The heart of our work is found in that place where environmentalism and feminism meet. And the way that we get our work done is through partnership – as our name would imply.
Partnership to us is connection and intentional, roll-your-sleeves-up collaboration. It is partnership between women and their own bodies. Between people with much to give, and people in need. Between countries, between communities. Between people and Mother Nature herself.
Most often, that has brought us to Cameroon, where our projects have been impacted and our impact has been felt. We have been and continue to be committed to working in this region: because of great need for menstrual health programming, and because of deep connections and knowledge that make our programming appropriate and impactful. Those connections and established partnerships are critical to our existence and relevance.
How serendipitous, then, that after months of discussing working locally at home, a new connection emerged and led to our first Canadian program. Our Board member Sarah McDonald had brought forward the idea of a local-to-us program ages ago, because of the need that exists here in Canada. The Board decided we should explore the idea, and we’ve been since doing outreach and evaluating the right way to make an impact.
Executive Director Irene Whittaker-Cumming speaking at Syzygy Toronto in May 2017.
Fast forward to this past May. I was speaking at an event in Toronto hosted by Syzygy, an exciting collective that brings together women in community. They talk about a “union of opposites”, and that’s what emerged when I met another woman who is well-versed and active in homelessness efforts in Toronto. Between her locality and my expertise in international work, we were indeed a union of opposites.
This union led to Mother Nature Partnership’s first Canadian program, which came to life in October.
We were compelled to work here in Canada because we are grounded in a feminist approach that is about intersections and connection, and one that firmly rejects patriarchal dichotomies (such as man versus woman, human versus animal, and so forth). This false story we’ve all been told of “here versus there” in regards to international development versus “our own backyard” diminishes compassion, and the natural impulse of people to feel a shared humanity.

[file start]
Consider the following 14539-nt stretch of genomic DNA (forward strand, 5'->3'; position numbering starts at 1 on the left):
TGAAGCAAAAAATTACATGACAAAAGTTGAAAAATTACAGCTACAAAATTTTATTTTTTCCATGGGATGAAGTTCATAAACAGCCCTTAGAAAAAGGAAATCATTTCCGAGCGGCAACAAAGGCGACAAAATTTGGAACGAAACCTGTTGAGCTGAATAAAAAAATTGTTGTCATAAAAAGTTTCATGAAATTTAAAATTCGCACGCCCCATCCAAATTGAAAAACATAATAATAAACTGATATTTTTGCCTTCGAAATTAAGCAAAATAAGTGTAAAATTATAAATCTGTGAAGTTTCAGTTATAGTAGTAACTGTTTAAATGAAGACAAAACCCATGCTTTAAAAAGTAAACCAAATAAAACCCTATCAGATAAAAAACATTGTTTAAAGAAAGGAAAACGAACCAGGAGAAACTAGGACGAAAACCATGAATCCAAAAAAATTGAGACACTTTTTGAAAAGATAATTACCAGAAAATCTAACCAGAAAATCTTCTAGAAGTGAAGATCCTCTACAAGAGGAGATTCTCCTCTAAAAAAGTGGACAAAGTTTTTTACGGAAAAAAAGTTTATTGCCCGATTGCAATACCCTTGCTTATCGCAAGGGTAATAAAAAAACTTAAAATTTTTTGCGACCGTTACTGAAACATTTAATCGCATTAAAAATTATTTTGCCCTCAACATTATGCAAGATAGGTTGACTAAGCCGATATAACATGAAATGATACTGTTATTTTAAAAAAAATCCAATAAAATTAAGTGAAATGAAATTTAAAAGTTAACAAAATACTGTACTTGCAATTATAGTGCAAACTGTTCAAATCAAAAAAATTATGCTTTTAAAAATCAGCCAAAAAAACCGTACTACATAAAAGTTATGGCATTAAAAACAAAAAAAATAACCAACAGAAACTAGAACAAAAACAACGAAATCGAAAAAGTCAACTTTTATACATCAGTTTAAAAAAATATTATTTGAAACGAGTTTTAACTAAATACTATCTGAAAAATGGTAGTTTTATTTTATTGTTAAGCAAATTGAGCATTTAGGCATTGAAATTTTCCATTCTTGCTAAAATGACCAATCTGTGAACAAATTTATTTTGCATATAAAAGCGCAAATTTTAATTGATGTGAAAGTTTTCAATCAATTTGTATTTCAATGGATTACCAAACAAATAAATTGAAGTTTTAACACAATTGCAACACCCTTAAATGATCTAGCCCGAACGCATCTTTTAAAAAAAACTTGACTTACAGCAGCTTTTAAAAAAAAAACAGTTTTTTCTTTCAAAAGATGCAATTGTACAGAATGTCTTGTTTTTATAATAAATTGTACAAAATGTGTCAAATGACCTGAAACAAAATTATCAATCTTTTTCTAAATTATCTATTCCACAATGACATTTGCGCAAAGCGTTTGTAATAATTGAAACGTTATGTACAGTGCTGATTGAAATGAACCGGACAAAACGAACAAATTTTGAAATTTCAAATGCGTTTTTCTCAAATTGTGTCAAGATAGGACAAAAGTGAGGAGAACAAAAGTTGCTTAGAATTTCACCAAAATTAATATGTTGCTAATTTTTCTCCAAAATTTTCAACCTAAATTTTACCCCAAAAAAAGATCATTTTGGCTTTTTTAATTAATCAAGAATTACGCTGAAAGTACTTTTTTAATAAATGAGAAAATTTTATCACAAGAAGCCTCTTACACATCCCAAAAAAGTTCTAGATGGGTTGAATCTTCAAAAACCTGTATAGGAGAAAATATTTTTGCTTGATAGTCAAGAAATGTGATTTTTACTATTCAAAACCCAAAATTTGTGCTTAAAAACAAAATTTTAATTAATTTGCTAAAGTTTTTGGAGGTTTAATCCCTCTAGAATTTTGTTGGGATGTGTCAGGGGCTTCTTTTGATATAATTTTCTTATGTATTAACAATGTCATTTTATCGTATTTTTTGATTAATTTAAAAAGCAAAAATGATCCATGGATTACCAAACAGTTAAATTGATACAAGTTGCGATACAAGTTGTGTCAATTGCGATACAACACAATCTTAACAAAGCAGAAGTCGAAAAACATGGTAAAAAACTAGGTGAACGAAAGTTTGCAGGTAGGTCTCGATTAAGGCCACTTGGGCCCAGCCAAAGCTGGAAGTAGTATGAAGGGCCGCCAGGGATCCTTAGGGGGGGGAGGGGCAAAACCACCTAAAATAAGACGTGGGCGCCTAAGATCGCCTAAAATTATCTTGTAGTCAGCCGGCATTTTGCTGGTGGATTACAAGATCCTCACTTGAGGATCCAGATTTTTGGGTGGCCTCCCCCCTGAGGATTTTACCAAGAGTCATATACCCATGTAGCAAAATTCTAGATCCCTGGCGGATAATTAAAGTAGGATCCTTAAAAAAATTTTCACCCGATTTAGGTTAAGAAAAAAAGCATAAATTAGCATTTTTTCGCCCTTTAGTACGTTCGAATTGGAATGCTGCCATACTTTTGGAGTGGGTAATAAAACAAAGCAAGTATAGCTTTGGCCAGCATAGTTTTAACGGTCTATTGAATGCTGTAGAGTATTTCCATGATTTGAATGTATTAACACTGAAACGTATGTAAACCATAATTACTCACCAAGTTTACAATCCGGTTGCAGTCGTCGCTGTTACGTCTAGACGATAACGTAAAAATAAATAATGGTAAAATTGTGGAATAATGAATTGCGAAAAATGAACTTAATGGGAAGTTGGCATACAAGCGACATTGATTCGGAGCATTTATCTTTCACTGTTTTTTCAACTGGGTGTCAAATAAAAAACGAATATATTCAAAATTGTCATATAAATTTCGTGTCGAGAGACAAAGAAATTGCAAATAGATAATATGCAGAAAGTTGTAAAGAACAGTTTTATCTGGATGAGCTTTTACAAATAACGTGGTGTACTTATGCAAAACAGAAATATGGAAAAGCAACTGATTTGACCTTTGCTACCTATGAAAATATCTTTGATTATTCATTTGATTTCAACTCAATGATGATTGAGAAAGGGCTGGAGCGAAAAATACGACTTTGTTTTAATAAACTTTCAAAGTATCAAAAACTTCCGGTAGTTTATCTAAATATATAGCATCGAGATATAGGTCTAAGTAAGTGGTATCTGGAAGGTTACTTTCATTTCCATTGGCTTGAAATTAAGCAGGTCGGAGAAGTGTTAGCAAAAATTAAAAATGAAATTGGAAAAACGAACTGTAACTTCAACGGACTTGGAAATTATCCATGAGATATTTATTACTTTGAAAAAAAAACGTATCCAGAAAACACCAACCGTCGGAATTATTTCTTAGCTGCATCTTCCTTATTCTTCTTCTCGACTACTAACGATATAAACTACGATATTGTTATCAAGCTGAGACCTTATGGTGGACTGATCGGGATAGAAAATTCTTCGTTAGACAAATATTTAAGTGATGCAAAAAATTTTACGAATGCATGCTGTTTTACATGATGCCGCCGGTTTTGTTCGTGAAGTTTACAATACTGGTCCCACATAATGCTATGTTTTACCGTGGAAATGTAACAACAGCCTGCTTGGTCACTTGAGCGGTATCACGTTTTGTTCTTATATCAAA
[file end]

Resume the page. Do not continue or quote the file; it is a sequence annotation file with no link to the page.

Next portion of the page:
Guests line up for hours to access the services under one roof at Homeless Connect Toronto.
Shared humanity tells us that the need exists here in Canada. The stats tell us the same thing. In 2016, 27% of Canada’s homeless population was made up of women. And that doesn’t include the hidden populations of women that experts suspect exist, but aren’t counted because they live in precarious or temporary conditions. For women who menstruate, getting their period each month can be an additional hardship that leaves them searching for free supplies or using makeshift materials. (Interested in more info? Read about it in the Toronto Star and VICE.)
We were providing – big surprise – menstrual supplies and resources! We met hundreds of women, and provided 100 women with menstrual kits that included a choice of reusable menstrual cups or environmentally-friendly disposable pads or tampons, new underwear, and helpful resources. Our resources included a selection of handouts with information on menstruation, and the use and care of menstrual cups.
We also developed and circulated an original MNP resource on where to access free menstrual supplies at Toronto shelters and drop-ins – to our knowledge, this doesn’t exist yet in one central resource, and we are proud to have researched and created it. We had in-depth conversations with guests about feminism, about taboos around menstruation, and about their lived experiences.
As is our way, we made new connections with shelters and drop-ins who loved our work and expressed need for a Mother Nature Partnership program with the women they serve. (Stay tuned for exciting developments!)
I left the day with an overwhelming feeling of gratitude. For the women we interacted with, for the serendipitous syzygetic connection that led to this day, for the opportunity to do such rewarding and powerful work. Women experiencing homeless expressed joy at the offering of free underwear, often asking for an extra pair. They shared their need for menstrual supplies and their gratitude for the offering. Often, women took a kit for their daughter or friend. The menstrual cup was particularly enticing to our guests, and this reinforces our conviction in reusable menstrual supplies as an accessible and earth-friendly solution.
Every. Single. Menstrual. Kit. Found a home.
Of course, there is more need – and there are more solutions. We have some of those solutions, and need help to provide them. You can be a part of it by donating directly to our work to make it a reality. We are small and mighty, and as a volunteer-run organization all funds go straight to the impact. As a donor, you can choose whether the funds go directly to our Cameroon or Canada program – or to greatest need.
Because regardless of “here or there”, we can rise above that narrative. Instead we can focus on our shared humanity, and the partnerships that make good things transpire where injustice once stood.